Helping People With Disabilities Nationwide

Do disability benefits apply to invisible illnesses?

Invisible illnesses affect many people in the U.S. and can cause significant impairment. It is possible that some may qualify for disability benefits.

When it comes to the different types of conditions that may qualify for Social Security disability benefits, some seem cut-and-dry, while others may be more ambiguous. For example, almost nobody would question a person being eligible for benefits who has had cerebral palsy since birth and is confined to a wheelchair. However, some might challenge a seemingly able-bodied person who is parked in a handicapped spot and has a disabled sticker on his or her vehicle. Many Minnesota residents with invisible illnesses, however, are well aware of the special challenges they present.

What is an invisible illness or condition? This type of impairment pertains to a condition that others are not able to easily see, yet it can cause the sufferer significant physical or emotional pain. Many types of unseen disorders cause physical disabilities that occasionally require the use of a wheelchair or a handicapped sticker, despite little outward evidence of a disability. Others may cause debilitating emotional or mental challenges. In order to qualify for disability benefits, an invisible illness must be long-term or expected to last throughout a sufferer’s life, as well as result in impairment that is significant enough to impact the person’s daily life and prevent employment.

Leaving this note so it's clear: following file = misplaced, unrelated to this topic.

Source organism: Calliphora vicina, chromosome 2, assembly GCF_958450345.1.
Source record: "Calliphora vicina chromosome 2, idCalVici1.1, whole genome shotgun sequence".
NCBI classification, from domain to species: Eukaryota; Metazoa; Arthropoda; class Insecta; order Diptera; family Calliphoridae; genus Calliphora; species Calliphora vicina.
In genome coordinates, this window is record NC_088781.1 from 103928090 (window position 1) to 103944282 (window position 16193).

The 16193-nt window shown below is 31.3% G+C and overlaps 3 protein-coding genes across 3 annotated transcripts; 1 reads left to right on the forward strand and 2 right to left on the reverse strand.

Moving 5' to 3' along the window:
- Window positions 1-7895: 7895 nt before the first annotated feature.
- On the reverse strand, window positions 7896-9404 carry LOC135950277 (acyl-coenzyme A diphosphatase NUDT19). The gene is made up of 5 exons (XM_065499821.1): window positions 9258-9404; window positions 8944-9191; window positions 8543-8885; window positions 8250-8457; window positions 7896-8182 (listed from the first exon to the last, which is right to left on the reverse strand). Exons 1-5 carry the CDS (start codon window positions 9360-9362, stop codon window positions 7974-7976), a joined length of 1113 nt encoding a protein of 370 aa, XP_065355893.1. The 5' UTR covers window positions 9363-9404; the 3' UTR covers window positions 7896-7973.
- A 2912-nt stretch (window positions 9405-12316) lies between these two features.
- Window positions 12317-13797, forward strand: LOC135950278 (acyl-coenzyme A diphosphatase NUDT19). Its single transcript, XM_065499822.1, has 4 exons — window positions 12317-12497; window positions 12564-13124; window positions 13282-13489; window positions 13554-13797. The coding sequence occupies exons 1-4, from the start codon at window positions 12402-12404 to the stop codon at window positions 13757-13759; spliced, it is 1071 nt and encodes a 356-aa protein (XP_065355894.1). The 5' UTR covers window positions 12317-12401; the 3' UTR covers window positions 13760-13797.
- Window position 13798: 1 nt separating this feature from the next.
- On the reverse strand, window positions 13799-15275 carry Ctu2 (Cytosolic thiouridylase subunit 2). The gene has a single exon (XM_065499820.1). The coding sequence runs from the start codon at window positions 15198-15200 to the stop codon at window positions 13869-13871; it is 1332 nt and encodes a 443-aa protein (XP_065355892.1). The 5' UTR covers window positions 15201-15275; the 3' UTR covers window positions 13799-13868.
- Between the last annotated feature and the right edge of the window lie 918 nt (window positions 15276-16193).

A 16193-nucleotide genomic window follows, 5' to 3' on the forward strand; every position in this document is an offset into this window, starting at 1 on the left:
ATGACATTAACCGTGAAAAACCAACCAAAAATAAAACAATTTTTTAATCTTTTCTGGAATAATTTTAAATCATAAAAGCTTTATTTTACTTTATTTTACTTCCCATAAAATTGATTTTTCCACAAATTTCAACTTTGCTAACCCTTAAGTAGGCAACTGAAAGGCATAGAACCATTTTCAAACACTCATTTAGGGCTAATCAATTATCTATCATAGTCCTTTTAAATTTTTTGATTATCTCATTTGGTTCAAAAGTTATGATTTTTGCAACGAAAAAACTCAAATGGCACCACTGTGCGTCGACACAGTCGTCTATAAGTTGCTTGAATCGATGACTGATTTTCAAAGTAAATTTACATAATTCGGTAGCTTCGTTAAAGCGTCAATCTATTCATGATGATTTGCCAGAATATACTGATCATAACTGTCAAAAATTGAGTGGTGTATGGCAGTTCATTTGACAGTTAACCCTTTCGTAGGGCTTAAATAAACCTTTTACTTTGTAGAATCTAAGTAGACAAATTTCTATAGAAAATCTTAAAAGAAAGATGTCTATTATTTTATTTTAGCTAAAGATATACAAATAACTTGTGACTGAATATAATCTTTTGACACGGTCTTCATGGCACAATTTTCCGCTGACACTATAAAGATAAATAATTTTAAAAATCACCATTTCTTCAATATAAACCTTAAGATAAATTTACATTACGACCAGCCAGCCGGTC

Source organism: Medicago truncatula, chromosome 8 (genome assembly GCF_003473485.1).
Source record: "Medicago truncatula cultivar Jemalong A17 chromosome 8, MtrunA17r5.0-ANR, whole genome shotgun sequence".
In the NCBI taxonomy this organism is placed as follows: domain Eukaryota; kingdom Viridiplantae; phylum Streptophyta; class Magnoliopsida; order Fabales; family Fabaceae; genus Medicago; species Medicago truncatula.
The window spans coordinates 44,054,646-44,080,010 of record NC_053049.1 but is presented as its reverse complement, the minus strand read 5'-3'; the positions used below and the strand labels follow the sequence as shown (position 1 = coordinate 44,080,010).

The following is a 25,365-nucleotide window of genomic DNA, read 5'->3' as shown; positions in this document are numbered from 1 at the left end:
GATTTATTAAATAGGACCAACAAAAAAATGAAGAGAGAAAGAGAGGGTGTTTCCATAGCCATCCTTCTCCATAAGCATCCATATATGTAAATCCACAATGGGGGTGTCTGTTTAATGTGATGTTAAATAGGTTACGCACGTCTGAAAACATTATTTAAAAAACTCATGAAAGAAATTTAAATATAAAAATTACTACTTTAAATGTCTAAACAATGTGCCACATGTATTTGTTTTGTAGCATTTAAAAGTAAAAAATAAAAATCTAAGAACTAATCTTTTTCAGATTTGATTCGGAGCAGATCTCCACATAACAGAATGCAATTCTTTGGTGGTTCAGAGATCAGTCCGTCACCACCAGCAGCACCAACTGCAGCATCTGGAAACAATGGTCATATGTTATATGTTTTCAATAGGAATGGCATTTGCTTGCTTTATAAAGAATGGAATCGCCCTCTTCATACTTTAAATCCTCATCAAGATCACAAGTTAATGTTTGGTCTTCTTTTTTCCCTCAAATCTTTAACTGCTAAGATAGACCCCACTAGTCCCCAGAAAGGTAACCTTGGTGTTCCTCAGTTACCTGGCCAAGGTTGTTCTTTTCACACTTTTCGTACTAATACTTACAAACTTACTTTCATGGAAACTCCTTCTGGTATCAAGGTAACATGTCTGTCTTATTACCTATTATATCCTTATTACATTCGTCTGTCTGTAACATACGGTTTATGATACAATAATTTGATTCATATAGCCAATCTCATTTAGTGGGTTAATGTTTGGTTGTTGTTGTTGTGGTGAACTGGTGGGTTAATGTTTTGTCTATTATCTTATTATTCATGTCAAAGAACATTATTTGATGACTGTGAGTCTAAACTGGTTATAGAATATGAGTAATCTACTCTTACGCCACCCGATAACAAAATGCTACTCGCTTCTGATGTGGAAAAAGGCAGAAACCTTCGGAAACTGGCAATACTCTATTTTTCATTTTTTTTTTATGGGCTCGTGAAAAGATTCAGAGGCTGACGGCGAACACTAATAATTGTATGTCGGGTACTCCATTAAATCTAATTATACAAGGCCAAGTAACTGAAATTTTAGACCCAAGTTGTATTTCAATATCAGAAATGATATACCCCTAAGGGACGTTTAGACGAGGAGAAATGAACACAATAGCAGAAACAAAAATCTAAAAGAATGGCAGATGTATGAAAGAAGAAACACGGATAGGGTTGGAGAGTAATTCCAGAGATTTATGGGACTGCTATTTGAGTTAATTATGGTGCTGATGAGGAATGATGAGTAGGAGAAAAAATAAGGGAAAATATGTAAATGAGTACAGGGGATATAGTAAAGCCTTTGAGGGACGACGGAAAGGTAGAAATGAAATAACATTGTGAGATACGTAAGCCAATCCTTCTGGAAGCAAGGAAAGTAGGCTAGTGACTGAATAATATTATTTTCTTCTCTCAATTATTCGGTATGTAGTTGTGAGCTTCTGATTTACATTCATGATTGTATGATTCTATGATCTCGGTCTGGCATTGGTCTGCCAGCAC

Invisible illnesses are far from rare. Disabled World reports that up to 10 percent of Americans suffer from some kind of unseen disorder. These conditions come with their own unique set of challenges. Family members and friends may think that the sufferer is making it up or that their pain is not as bad as they say. Employers might not understand or be willing to make accommodations for a condition they cannot see. Doctors, therapists and other medical professionals might have difficulty diagnosing or treating an invisible illness and may even suggest that it is all in the sufferer’s head.

Common invisible illnesses

The U.S. Social Security Administration accepts numerous types of unseen disorders for consideration of disability benefits. These may include the following:

  • Fibromyalgia and chronic fatigue syndrome
  • Post-traumatic stress disorder, chronic panic attacks, anxiety and depression
  • Lyme disease
  • Unseen muscular or skeletal conditions
  • Long-term complications from a traumatic brain injury

It is important for those who are seeking disability benefits for an invisible illness to have as much evidence supporting their claim as possible. These may include doctor’s examinations, therapist’s reports, information on past injuries and conditions, statements from those close to the sufferer and anything else that may support the claim of an ongoing condition. It is often necessary to appeal the denial of a disability claim involving an unseen illness. The application and appeal processes may be complex, and an experienced Coon Rapids disability attorney may be able to help applicants through each step.

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